The Painted Word
The Book of Golden Leaves by Mirza Waheed.
In his first book, The Collaborator, Mirza Waheed spun a stunning
story, thinly veiled as fiction, of the hapless Valley and its hapless
residents. Here, he tells us a tender love story. The serious young man with
fine features and a talent for papier mache art, naqashi, is Faiz, a Sunni. The girl is the beauty of her hamlet
in Srinagar, the angel-faced Roohi of the restless heart, a Shia. They fall in
love of course, and their sweet, tentative courtship plays out against the ill
portends of a place where guns have begun to speak loudly and crudely, drowning
out the sounds of life, of the river flowing swiftly by.
The Book of Gold
Leaves (Penguin/Viking) is every bit as compelling as The Collaborators,
only more gentle in tone given its provenance. It is so full of imagery --- the
land, the city, the mountains, the chinars and poplars, the people, the dress,
the food --- you get the feeling that Waheed is writing in the manner of a
pointillist, painstakingly adding in the most minute details. As Faiz flees the
military, his eyes fall on the gold of the boulders sitting in the middle of
the silver swathe of rushing river, and he
immediately wonders how he can translate
the sight onto papier mache. Striking imagery.
This is a story fraught with excitement and set for disaster,
but of course. Even as the reader becomes slowly assured that the Shia-Sunni
divide is one that can be and is breached and that the real foe is what ---fate?
Those who would lay siege to this beautiful land? --- our attention
automatically goes to the characters who feature in ways big and small in the
couple`s lives. Because by then we know what each one does will impact the
Waheed handles the flight of Faiz across the border, his
training, and his return with such a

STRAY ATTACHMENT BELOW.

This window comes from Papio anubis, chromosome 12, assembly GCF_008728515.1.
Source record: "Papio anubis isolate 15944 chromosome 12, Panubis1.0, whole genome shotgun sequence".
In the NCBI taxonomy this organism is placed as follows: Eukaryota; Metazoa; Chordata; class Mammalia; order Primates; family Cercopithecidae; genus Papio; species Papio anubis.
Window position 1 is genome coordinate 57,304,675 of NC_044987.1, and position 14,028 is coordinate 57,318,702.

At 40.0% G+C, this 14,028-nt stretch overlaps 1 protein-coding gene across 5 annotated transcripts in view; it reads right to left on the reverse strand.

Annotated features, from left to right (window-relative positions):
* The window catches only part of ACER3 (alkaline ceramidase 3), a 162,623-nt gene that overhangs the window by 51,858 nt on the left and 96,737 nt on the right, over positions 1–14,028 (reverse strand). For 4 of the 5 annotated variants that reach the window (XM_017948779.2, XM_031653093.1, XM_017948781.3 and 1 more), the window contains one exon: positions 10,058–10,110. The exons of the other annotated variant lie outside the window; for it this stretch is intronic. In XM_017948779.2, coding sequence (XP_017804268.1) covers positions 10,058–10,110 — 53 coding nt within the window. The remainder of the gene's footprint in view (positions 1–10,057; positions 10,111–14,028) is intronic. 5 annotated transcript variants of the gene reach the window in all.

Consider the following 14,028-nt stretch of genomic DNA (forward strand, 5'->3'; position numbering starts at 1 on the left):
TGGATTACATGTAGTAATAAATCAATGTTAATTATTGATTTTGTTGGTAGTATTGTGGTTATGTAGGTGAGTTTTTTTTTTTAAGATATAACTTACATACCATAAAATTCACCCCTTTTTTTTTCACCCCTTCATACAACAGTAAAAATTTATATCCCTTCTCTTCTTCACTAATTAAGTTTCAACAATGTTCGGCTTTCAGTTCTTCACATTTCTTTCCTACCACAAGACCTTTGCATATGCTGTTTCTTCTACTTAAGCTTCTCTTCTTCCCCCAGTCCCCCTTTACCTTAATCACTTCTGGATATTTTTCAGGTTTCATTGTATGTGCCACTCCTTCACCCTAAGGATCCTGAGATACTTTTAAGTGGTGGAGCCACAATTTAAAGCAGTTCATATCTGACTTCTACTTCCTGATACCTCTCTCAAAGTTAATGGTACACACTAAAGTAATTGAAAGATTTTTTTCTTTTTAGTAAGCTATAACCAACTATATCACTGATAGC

tender touch, as he does when he describes the all too brief honeymoon the
youngsters get to enjoy before reality throws its suffocating, midnight black
mantle on them again. As the love story draws near to its predetermined
devastating climax, the reader takes it all in with a fast-beating heart.
The Soldier`s account is a bit too pat, more for form`s
sake, one feels but this is the kind of book where the Soldier is quite clearly
not one of the good guys. ``May hellfire descend on them, `` says a schoolgirl bitterly, without realising
that it is in the nature of hellfire to burn up everything in its path.
The book is like a series of brilliantly drawn mood pictures
but oh what a bleak, hopeless mood. Sample this:
The crows, the night vigil keepers of the Great Sufi`s seat
have surrounded the shrine. They are everywhere, on the roof, in the balconies,
on the timber verandahs that have for ages been the seats of both venerable
saints and venal caretakers…in the water tank meant for ablutions, on the
austere marble cupola that presides over the entry gates as it were a worshipper`s
skull cap….The light that accumulates
amid this bird festival is a darkening orange, the river sending up its brown
luster too, and the few devotees that remain in the courtyard watch this magic
gathering in absolute silence.
At one point, Roohi recites a poem by Parveen Shakir:
In pursuit of
We ought to have met
And the reader can only sigh in understanding.